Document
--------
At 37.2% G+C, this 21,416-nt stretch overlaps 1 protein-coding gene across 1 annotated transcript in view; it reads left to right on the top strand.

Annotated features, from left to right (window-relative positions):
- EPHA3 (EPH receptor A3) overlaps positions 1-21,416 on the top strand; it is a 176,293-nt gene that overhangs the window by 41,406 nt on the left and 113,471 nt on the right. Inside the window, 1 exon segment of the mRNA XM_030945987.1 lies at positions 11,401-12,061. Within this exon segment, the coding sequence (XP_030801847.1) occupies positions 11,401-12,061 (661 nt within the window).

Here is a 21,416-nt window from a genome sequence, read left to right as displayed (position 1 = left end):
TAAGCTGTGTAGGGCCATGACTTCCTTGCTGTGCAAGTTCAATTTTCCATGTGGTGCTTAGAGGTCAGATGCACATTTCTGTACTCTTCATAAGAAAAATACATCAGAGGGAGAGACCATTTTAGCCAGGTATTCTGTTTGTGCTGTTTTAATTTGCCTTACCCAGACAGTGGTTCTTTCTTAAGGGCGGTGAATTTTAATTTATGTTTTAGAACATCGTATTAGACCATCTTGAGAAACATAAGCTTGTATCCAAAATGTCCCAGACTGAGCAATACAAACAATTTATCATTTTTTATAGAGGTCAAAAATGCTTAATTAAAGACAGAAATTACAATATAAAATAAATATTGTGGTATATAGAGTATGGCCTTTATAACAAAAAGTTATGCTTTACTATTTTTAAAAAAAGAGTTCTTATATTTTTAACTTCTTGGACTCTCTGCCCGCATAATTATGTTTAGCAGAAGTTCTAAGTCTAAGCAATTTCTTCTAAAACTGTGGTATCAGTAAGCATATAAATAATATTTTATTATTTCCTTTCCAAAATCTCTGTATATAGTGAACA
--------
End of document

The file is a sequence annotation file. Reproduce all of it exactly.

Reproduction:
At 37.2% G+C, this 21,416-nt stretch overlaps 1 protein-coding gene across 1 annotated transcript in view; it reads left to right on the top strand.

Annotated features, from left to right (window-relative positions):
- EPHA3 (EPH receptor A3) overlaps positions 1-21,416 on the top strand; it is a 176,293-nt gene that overhangs the window by 41,406 nt on the left and 113,471 nt on the right. Inside the window, 1 exon segment of the mRNA XM_030945987.1 lies at positions 11,401-12,061. Within this exon segment, the coding sequence (XP_030801847.1) occupies positions 11,401-12,061 (661 nt within the window).

Here is a 21,416-nt window from a genome sequence, read left to right as displayed (position 1 = left end):
TAAGCTGTGTAGGGCCATGACTTCCTTGCTGTGCAAGTTCAATTTTCCATGTGGTGCTTAGAGGTCAGATGCACATTTCTGTACTCTTCATAAGAAAAATACATCAGAGGGAGAGACCATTTTAGCCAGGTATTCTGTTTGTGCTGTTTTAATTTGCCTTACCCAGACAGTGGTTCTTTCTTAAGGGCGGTGAATTTTAATTTATGTTTTAGAACATCGTATTAGACCATCTTGAGAAACATAAGCTTGTATCCAAAATGTCCCAGACTGAGCAATACAAACAATTTATCATTTTTTATAGAGGTCAAAAATGCTTAATTAAAGACAGAAATTACAATATAAAATAAATATTGTGGTATATAGAGTATGGCCTTTATAACAAAAAGTTATGCTTTACTATTTTTAAAAAAAGAGTTCTTATATTTTTAACTTCTTGGACTCTCTGCCCGCATAATTATGTTTAGCAGAAGTTCTAAGTCTAAGCAATTTCTTCTAAAACTGTGGTATCAGTAAGCATATAAATAATATTTTATTATTTCCTTTCCAAAATCTCTGTATATAGTGAACA